iPhone/iPad - Really cool tool for practicing language pronunciation within lingQ (free)

I have come across an interesting way to practice language pronunciation right from within the lingQ application, using iOS native text-to-speech capabilities. As far as I am aware, about 30 of the major languages are supported in iOS6 (see full list below).

The key advantages of the approach I describe below are:

(i) Each individual word is highlighted in the text as it is being read out loud.

(ii) The quality of the text-to-speech voice is quite reasonable (at least for the languages that I tried). It does not sound robotic and unnatural like so many other text-to-speech engines.

(iii) You can slow down the speaking rate, which is quite useful if you want to be able to read ahead and anticipate each word’s pronunciation ahead of it being read out loud. Of course, this will make the speech sound less natural, but you can’t have everything…!

(iv) For certain languages such as English, Spanish, French, Dutch, Portuguese and Chinse, you can even configure the “dialect” or accent of the language you want to use. This is extremely useful in the case of European Portuguese pronunciation, which is not presently available via the TTS provided in lingQ (only Brazilian Portuguese is currently available). A similar comment applies for different varieties/dialects of English, Spanish, French and Chinese.

(v) Right from within the lingQ lesson view, you can easily select the portion of the lesson text to be spoken out loud (i.e., a single word, a paragraph, the entire lesson). There is no need to copy-paste the text and go into another application.

Of course, this is definitely not as good as having audio from a native speaker. However, it is definitely a good stand-in for lessons that you want to create yourself and for which you have no supporting audio. Also, when you are first learning pronunciation of a language, the features mentioned above are a definite plus in order to learn the basic sounds (phonemes) associated with different letter or symbol combinations. When you will want to move on to practice the prosody of the language (rhythm, stress and intonation), then this type of “automated speech approach” will not be appropriate and you will need to interact with native speakers.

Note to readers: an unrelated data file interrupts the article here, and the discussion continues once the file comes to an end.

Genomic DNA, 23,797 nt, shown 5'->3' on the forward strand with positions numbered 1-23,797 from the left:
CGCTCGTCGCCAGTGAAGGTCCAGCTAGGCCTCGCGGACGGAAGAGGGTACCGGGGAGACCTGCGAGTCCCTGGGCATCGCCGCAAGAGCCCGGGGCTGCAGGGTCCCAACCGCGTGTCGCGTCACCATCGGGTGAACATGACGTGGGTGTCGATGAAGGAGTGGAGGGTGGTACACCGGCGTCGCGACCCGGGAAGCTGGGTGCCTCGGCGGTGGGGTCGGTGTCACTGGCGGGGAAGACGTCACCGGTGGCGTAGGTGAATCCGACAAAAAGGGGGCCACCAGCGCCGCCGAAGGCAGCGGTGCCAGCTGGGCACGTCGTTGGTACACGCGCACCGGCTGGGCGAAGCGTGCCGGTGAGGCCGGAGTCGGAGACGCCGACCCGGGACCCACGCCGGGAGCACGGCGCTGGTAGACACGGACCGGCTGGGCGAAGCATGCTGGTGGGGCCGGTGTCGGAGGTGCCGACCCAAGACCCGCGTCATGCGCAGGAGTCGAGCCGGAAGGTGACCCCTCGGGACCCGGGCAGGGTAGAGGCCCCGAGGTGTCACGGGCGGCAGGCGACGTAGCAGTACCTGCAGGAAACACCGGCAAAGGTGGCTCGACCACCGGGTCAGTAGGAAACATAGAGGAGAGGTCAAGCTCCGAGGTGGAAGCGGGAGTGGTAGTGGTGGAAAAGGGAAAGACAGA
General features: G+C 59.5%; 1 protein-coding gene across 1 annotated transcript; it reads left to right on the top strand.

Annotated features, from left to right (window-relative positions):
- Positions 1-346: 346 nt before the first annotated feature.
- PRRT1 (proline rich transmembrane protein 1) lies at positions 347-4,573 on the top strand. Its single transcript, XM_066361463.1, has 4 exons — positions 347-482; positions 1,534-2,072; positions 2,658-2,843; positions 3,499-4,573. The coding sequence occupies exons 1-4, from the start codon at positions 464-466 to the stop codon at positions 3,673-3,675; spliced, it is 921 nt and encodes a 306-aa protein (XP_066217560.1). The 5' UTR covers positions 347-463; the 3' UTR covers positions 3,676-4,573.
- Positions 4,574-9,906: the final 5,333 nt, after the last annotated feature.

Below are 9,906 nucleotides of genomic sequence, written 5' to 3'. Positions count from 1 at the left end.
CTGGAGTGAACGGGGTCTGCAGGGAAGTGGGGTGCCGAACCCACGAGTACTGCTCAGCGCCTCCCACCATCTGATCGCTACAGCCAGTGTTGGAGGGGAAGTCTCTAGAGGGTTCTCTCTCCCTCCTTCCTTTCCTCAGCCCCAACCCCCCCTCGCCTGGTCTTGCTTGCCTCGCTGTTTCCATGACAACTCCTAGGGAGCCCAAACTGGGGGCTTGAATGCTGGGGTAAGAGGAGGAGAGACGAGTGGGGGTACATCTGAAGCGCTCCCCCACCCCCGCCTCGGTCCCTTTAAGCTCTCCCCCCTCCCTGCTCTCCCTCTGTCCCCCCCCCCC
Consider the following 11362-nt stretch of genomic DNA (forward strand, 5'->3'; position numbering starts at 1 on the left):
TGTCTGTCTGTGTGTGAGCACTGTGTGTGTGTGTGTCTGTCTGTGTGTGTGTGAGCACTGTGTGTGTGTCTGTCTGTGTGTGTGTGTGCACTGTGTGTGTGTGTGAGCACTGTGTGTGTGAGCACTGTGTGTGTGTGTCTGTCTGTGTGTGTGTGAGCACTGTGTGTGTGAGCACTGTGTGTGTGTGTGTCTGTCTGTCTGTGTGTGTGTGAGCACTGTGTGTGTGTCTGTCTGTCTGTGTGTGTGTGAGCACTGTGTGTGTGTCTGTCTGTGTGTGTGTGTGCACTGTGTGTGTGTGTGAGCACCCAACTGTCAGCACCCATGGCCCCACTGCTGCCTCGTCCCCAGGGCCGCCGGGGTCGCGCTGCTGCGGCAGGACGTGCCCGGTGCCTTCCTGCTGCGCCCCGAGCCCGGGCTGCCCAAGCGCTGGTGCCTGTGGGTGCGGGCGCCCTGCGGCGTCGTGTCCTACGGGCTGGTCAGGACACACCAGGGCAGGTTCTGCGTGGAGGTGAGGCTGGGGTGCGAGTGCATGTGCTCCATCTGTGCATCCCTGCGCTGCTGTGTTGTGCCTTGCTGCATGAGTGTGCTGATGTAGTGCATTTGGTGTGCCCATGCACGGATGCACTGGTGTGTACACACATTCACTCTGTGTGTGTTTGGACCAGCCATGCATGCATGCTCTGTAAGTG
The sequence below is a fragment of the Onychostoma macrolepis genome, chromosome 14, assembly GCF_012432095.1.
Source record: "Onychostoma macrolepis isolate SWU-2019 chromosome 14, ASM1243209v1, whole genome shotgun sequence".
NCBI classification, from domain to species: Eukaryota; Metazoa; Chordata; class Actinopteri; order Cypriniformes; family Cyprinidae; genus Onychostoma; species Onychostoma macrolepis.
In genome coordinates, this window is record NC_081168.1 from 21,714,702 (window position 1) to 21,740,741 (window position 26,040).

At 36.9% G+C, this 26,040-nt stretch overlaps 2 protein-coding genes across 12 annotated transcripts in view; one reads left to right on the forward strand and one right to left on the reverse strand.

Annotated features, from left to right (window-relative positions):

If you want to activate this functionality on your iPhone or iPad, then here’s all that you have to do:

(1) Go into Settings → Accessibility → Speak Selection.
(2) Turn the “speak selection” button to ON.
(3) If required, configure the dialect or accent to be used (via the Dialects sub-menu).
(4) Set the “Highlight Words” setting to “ON” (this is what will cause the words to be highlighted as they are being read out loud).
(5) If required, adjust the speaking rate (you can always go back later and change this if you find that the default speed is to fast).

One you have configured these settings, you are set to go. From within the lingQ lessons view, just select the portion of text you want to have read out loud and select the “speak” option from the menu. I find that what works best is to first select a portion of the text where there are no “yellow boxes”. Once the block is marked off, I use the selection “handles” (the little blue dots) to adjust the size and position of the selected text.

You should also note that this “text-to-speech” iOS functionality works anywhere else where you can select text (e.g., a web site, a PDF document, an e-mail, and entry in your “Notes”, etc…). Enjoy!

Here is a link to an article (with photos and illustrations) which explains how to configure and use this feature in iOS.


Built-in voices presently included in iOS6 are: English (U.S.), English (UK), English (Australia), English (Ireland), English (South Africa), Spanish (Mexico), Spanish (Spain), French (France), French (Canada), German, Italian, Japanese, Korean, Mandarin (Mainland China), Mandarin (Taiwan), Cantonese (Hong Kong), Arabic, Czech, Danish, Dutch, Finnish, Flemish (Belgium), Greek, Hindi, Hungarian, Indonesian, Norwegian, Polish, Portuguese, Portuguese (Brazil), Romanian, Russian, Slovak, Swedish, Thai, and Turkish.